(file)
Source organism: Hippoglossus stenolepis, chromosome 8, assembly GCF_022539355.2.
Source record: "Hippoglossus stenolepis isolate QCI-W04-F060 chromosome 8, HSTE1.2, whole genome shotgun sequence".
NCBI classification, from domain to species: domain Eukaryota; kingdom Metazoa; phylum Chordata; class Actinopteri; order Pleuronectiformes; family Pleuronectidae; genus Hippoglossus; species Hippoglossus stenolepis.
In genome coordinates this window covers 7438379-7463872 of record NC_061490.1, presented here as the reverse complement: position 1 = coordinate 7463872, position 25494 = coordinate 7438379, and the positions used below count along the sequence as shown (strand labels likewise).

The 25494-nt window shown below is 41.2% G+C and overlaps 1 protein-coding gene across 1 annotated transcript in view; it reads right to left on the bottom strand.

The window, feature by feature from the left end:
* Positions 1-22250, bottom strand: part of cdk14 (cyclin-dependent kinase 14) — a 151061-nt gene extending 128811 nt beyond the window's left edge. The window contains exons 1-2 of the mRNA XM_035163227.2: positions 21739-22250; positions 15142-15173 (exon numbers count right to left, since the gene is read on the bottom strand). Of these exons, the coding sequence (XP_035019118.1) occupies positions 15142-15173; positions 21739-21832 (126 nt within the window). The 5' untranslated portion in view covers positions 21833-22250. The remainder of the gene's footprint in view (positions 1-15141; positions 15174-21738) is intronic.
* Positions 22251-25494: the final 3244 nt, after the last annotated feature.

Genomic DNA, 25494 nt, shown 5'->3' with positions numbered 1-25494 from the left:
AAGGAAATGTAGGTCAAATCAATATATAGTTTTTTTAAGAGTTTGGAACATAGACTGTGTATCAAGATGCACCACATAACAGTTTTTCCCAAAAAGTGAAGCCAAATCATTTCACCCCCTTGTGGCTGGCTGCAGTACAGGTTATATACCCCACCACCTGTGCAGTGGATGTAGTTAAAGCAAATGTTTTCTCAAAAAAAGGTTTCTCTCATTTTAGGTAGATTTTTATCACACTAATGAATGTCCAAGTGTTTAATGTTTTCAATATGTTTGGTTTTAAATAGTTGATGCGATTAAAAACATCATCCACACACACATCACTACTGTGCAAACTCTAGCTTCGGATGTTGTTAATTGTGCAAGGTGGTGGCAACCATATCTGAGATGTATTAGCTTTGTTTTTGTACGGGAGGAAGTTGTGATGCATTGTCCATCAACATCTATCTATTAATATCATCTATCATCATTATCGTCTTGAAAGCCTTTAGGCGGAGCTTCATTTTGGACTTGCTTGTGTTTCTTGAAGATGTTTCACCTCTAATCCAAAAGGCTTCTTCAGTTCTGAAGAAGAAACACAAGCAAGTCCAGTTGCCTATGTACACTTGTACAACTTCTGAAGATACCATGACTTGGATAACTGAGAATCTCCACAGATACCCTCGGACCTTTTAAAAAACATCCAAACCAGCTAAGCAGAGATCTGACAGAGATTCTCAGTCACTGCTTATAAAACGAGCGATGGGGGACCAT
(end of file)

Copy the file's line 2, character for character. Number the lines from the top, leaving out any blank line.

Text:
Source record: "Hippoglossus stenolepis isolate QCI-W04-F060 chromosome 8, HSTE1.2, whole genome shotgun sequence".